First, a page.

Tuesday, February 14, 2012

Beef Stroganoff

Beef stroganoff was not featured in the rotation of familiar weeknight dinners like goulash, tuna casserole, and meatloaf in our house.  Mushrooms were frowned upon, and I don't think we bought too much meat from the tender areas of the cow.  Why do that when you can spend half for twice the amount?  It is quick recipe though, like most dinners on school days.  Beef stroganoff is a winter classic, even if your winters are a bit warmer than most.  This season has been abnormally warm, upsetting tree huggers like myself who understand the ramifications of what we're doing to our earth and the 300 miles or so of gas around it.  Do I want 4 hour commutes from work in 6" of blinding snow? Of course not.  Will I appreciate the brutal allergy season next spring/summer/fall from the lack of freezing temperatures? Hell no.  Backyard hockey rinks that are puddles of disappointment? Not worth it.  Do you like to ski or board? Not this year.  Now I'm not super crunchy, but most of my beer bottles end up hitting the recycling bin.  I don't bike my fixie to work or drive a Prius.  I like to step on the (gas) pedal with the best of em, and I often come in first.  You don't go through two sets of brake pads in 14 months by being worried about your hydrocarbon emissions.  Hey, not my idea to have a lifetime warranty on a consumable part, thanks carX.  All this while maintaining an estimated 216,122 miles driven accident-free, a stretch just recently ended.  If you don't count the removal of side mirror via garage door a few years ago, that's my mulligan. Damn thing came out of nowhere.  I just want my winter so I can enjoy things like this beef stroganoff, or other chilly night faves like this soup or a different take on the aforementioned tuna casserole.  Then again, is it really only a few weeks to spring training?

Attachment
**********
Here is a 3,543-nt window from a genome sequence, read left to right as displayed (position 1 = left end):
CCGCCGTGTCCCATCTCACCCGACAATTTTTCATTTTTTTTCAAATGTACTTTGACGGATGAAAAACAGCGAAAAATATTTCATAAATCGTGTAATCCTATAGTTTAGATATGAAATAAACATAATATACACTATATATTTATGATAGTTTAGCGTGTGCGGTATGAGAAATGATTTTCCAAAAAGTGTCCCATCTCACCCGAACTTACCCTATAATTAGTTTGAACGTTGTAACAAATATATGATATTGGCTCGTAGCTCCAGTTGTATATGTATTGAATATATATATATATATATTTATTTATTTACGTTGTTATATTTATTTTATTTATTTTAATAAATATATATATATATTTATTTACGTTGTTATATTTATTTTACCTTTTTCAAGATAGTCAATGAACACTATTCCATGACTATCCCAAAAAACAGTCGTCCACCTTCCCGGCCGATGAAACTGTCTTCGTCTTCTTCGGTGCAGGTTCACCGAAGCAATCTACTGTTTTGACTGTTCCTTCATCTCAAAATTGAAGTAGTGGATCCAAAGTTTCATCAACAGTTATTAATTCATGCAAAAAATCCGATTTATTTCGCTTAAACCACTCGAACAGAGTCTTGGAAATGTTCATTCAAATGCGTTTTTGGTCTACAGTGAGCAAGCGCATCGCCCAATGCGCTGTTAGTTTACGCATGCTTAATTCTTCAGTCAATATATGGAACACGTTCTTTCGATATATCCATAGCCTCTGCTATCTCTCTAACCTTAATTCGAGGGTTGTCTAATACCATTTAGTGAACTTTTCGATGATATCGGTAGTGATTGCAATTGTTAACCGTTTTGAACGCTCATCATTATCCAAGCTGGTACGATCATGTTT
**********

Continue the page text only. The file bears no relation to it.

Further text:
Beef Stroganoff
serves 4-6

4 TB butter, unsalted
1 large yellow onion, sliced thinly
1 lb cremini or white button mushrooms, sliced 1/4"
2 TB cognac or brandy
1 C homemade chicken stock, or store-bought low salt stock
3/4 C sour cream
1 TB dijon mustard
1 to 1 1/4 lb beef tenderloin, sliced into strips 1/4" thick and 2" long

The easiest method for this dish is to use two large skillets, in which you melt 1.5 TB of butter in each.  Over medium to medium-high heat, one is for the onion and the other is for the mushrooms.  Season each with S&P and cook until the onion if soft and shrooms are browned, about 5 minutes.  Add a splash of cognac or brandy to the mushrooms, turn up heat to high until mostly evaporated, 10-15 seconds.  Add the shrooms to the onions, then wipe out that skillet with paper towel, don't burn the skin on your phalanges.  To the mushroom skillet, introduce the stock and bring to a boil until reduced to 1/4 C or so, about 5 minutes.  Reduce the heat to low and stir in the sour cream, mustard, and an additional hit of black pepper to taste.  Stir occasionally while simmering until thickened, about 5 minutes.  Keep warm over low heat, do not boil.  

In your clean skillet, melt the remaining 1 TB butter with EVOO.  Your meat should be room temp and seasoned with S&P.  Over high heat, cook the tenderloin strips quickly until just medium, about 1 minute per side.  Do this in batches until all the loin is cooked, add any juices collected from resting meat to the party.  Add the meat to the mushroom sauce and stir until everything is warmed through.  Serve immediately over egg noodles, rice, or whatever you'd like. Garnish with pepper to taste, I prefer this one quite generous with the spice.  A hunk of crusty bread and a large green salad with homemade garlic-rosemary sourdough croutons would be a delicious way to round out this meal. 

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